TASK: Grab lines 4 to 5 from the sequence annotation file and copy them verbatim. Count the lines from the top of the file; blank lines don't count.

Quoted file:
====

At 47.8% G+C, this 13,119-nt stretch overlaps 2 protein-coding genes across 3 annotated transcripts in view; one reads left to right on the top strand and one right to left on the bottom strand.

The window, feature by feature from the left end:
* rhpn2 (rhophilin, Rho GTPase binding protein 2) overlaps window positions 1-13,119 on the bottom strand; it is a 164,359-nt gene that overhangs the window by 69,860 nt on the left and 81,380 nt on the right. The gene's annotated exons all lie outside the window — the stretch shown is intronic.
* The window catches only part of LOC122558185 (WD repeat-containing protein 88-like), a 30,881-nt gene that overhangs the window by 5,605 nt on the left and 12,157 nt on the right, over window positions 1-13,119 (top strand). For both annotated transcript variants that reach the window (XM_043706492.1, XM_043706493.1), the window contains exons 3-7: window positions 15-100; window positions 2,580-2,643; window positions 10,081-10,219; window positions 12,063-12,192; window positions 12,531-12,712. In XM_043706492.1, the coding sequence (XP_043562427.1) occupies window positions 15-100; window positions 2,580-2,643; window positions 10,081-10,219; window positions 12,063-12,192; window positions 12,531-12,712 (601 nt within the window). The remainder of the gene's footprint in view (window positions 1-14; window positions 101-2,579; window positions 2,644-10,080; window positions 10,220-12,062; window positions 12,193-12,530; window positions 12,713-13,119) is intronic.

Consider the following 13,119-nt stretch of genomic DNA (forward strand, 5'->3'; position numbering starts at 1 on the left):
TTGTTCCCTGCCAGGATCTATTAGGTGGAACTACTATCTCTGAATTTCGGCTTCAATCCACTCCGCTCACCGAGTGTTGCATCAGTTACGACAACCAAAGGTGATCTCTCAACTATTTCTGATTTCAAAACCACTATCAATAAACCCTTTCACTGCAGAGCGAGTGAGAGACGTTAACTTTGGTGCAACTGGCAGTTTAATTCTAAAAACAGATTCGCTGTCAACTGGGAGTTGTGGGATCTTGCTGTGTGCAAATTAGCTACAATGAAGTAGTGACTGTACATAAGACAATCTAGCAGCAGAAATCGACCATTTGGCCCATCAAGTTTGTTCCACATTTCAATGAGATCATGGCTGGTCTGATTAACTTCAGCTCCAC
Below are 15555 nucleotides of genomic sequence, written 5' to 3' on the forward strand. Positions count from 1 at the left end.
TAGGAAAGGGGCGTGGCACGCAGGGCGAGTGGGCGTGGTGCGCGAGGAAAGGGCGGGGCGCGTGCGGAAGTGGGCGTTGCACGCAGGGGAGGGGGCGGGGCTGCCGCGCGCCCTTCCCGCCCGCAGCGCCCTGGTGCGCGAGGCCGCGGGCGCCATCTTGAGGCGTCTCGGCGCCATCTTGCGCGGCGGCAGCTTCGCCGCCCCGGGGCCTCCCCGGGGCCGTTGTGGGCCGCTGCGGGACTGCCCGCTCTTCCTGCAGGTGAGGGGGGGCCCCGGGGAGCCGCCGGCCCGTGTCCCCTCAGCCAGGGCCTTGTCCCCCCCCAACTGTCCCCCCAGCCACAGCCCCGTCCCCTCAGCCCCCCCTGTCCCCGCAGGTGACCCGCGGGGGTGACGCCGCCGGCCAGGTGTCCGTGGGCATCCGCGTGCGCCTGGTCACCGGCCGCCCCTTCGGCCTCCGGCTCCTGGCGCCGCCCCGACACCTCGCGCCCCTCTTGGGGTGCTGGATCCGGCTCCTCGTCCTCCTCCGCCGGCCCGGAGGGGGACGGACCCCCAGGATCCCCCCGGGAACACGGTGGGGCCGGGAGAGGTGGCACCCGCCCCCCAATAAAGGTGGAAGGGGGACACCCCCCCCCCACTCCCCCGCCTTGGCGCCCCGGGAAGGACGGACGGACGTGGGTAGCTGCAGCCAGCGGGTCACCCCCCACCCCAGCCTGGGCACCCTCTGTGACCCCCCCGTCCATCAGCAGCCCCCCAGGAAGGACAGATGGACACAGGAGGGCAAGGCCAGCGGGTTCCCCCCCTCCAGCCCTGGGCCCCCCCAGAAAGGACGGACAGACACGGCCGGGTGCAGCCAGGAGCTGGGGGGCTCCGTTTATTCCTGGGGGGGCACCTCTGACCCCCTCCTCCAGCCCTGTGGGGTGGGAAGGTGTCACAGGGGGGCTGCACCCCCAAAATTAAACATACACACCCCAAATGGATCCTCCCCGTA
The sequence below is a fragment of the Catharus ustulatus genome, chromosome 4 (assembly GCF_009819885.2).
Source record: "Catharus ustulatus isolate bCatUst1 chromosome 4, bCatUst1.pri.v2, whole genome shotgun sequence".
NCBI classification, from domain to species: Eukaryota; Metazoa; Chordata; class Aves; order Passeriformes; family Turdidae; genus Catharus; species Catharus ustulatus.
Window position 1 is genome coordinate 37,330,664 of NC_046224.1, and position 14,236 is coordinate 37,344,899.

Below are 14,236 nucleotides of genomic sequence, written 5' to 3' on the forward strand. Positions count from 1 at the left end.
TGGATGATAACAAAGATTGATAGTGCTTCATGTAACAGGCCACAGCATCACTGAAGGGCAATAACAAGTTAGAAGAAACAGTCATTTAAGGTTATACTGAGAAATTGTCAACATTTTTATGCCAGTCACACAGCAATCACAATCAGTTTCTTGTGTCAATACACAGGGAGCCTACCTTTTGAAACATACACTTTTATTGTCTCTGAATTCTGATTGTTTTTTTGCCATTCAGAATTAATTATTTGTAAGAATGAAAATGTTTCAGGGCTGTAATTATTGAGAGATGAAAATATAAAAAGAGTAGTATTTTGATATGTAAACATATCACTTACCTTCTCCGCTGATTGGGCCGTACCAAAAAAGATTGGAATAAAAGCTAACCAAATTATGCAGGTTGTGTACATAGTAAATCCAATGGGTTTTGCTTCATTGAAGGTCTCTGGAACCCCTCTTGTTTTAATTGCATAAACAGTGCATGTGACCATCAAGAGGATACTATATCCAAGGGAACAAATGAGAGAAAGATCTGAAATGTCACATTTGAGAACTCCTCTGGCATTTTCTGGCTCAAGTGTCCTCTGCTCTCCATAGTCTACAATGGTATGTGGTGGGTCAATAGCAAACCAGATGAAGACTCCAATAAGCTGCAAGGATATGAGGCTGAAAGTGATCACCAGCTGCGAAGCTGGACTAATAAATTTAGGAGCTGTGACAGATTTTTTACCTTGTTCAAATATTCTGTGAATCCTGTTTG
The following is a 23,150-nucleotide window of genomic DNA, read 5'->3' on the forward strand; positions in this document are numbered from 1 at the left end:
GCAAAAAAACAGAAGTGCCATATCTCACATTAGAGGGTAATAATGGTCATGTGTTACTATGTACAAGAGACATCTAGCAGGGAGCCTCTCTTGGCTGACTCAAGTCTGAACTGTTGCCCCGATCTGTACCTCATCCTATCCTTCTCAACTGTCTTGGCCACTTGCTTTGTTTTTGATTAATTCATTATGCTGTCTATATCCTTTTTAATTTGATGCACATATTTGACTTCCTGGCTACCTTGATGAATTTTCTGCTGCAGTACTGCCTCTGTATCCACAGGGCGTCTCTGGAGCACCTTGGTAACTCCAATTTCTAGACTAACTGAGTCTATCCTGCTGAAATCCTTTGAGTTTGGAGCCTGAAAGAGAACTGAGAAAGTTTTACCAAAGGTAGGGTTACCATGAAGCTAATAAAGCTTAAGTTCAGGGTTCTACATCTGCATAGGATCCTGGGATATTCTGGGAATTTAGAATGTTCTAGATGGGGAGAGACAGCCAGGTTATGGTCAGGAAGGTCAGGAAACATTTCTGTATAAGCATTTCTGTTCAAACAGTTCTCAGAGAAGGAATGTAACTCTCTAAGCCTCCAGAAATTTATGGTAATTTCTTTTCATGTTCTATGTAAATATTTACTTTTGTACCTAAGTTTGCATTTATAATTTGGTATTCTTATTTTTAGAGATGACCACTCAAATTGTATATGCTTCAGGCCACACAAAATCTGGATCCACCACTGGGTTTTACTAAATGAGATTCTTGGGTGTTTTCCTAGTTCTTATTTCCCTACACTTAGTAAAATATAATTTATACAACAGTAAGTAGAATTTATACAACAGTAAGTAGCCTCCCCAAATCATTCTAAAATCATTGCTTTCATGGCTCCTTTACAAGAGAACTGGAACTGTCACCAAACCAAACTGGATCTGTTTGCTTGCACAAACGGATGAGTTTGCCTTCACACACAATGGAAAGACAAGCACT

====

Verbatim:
* The window catches only part of LOC122558185 (WD repeat-containing protein 88-like), a 30,881-nt gene that overhangs the window by 5,605 nt on the left and 12,157 nt on the right, over window positions 1-13,119 (top strand). For both annotated transcript variants that reach the window (XM_043706492.1, XM_043706493.1), the window contains exons 3-7: window positions 15-100; window positions 2,580-2,643; window positions 10,081-10,219; window positions 12,063-12,192; window positions 12,531-12,712. In XM_043706492.1, the coding sequence (XP_043562427.1) occupies window positions 15-100; window positions 2,580-2,643; window positions 10,081-10,219; window positions 12,063-12,192; window positions 12,531-12,712 (601 nt within the window). The remainder of the gene's footprint in view (window positions 1-14; window positions 101-2,579; window positions 2,644-10,080; window positions 10,220-12,062; window positions 12,193-12,530; window positions 12,713-13,119) is intronic.

Consider the following 13,119-nt stretch of genomic DNA (forward strand, 5'->3'; position numbering starts at 1 on the left):